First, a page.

Microsoft's Visual Basic is slipping in the Tiobe index of language popularity, and the index's author believes the trend will continue.
In this month's index, Visual Basic .Net is ranked in 10th place, down from seventh place in the March index but the same position as a year ago. Visual Basic dropped from 13th to 14th place from last month to this month; it had been ninth a year ago. Ratings for Visual Basic .Net and Visual Basic in April were at 2.273 percent and 1.607 percent respectively. While Visual Basic .Net is up 0.15 percent over April 2015, Visual Basic is down 0.59 percent.
Tiobe bases its ratings on an examination of how often languages are searched on in search engines such as Google, Bing, and Wikipedia, gauging the number of skilled engineers, courses, and third-party vendors pertinent to a language.
"Classic Visual Basic is going down, but also VB.Net is about to lose its top 10 position, which means that we are on the brink of no Basic language in the top 10 since we started tracking the Tiobe index," according to Tiobe Managing Director Paul Jansen. The index began in June 2001. "There are alternatives available, such as PureBasic (position #43), thinBasic (#77) and BBC Basic (#79), but their communities are still too small yet to compensate the declining popularity of Visual Basic."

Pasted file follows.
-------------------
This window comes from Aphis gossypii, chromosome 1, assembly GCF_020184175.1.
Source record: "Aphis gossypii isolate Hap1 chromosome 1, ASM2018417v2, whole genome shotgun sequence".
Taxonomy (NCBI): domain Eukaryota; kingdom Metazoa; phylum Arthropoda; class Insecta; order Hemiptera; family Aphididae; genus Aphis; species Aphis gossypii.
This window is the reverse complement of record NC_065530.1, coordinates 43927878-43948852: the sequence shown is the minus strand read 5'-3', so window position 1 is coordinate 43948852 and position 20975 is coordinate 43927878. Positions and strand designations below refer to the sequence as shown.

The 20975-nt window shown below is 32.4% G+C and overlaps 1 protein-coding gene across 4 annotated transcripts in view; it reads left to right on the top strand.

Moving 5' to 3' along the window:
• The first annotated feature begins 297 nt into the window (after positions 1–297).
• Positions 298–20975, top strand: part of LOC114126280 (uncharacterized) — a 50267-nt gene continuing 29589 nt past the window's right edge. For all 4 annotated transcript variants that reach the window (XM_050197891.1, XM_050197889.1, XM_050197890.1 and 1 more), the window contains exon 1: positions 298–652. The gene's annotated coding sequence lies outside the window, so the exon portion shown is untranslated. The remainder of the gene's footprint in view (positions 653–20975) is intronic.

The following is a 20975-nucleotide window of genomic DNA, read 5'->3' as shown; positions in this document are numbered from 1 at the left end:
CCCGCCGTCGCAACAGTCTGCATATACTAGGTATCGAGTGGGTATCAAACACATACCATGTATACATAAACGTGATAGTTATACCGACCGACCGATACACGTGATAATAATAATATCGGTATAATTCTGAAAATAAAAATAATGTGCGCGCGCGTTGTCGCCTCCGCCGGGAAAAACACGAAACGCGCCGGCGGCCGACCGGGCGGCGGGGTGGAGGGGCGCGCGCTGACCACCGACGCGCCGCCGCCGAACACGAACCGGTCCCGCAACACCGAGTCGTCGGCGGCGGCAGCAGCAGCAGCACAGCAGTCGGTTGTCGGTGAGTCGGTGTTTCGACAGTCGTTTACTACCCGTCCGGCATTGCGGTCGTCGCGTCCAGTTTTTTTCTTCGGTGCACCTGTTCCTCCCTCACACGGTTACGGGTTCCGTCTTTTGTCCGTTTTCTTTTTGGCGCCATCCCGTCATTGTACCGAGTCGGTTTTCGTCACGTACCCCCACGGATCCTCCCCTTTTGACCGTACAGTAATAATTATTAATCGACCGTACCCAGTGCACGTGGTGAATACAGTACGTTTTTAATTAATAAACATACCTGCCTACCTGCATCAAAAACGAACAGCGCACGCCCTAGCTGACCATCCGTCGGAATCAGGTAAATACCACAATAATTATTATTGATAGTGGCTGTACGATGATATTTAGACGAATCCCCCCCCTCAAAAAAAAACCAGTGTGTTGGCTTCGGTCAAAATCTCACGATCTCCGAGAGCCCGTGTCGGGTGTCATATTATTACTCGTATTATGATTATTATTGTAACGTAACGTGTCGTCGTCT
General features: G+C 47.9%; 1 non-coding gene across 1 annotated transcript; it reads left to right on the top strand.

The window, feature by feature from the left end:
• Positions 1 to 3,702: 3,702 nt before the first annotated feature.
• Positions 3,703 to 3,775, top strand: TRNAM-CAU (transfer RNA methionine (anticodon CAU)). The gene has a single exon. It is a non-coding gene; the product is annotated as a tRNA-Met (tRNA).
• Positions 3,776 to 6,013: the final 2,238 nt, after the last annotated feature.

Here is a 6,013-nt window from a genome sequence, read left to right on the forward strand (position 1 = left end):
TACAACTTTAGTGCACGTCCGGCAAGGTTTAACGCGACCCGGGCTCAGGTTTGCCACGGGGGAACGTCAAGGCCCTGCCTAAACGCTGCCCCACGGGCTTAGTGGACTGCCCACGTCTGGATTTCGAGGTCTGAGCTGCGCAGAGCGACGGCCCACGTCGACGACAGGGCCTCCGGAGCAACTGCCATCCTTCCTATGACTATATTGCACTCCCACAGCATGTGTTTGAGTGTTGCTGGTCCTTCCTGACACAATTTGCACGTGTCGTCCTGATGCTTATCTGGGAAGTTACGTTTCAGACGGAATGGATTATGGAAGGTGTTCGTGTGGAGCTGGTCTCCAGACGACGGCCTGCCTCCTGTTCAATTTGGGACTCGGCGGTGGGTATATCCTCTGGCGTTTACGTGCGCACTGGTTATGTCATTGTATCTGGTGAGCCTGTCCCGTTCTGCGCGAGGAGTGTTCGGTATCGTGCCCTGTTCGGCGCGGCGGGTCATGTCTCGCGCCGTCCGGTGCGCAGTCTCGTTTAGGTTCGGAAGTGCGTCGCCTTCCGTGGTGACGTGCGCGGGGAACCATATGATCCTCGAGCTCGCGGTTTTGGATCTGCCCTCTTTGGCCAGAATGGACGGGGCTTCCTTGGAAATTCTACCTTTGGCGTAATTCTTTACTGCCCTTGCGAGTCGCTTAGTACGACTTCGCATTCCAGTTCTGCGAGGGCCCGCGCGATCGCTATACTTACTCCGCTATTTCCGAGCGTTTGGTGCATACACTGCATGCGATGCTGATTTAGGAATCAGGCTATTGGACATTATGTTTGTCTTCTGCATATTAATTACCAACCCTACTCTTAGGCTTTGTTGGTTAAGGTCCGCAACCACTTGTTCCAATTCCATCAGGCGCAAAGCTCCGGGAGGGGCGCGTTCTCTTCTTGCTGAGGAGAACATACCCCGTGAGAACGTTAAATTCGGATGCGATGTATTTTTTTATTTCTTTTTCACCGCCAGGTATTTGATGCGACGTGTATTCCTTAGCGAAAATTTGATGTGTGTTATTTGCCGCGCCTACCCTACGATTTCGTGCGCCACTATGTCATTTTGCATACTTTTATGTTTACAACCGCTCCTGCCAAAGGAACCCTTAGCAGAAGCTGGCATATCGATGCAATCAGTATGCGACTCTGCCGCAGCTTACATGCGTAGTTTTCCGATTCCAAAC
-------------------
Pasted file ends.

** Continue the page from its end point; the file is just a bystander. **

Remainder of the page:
In fact, Visual Basic has dropped from the top five to the top 10 in the past few years, Jansen said. "If we extrapolate this trend, then it will be out of the top 10 within a year. We saw the same move for Perl being a top three player and becoming a top 10 player about eight years ago."
Tiobe recalled that Basic, Cobol, and Fortan were once the dominant languages. Basic "survived" thanks to Microsoft's moves, including creating Visual Basic 6 and Visual Basic .Net, compatible with the company's .Net Framework. A website centering on Visual Basic 6 proclaims the continued vitality of that language, saying, "Many business have huge applications written in this great language. Many people learn this language as their first development language and many use it every day for work." Microsoft, for its part is moving away from aligning Visual Basic and C# features.
Elsewhere in this month's index, functional programming language Clojure cracked the top 50 for the first time, ranked 50th with a .204 rating; its rise came at the expense of Rust, Jansen said. The top five this month remains the same order as last month: Java (20.846 percent rating), C (13.905), C++ (5.918), C# (3.796), and Python (3.33).
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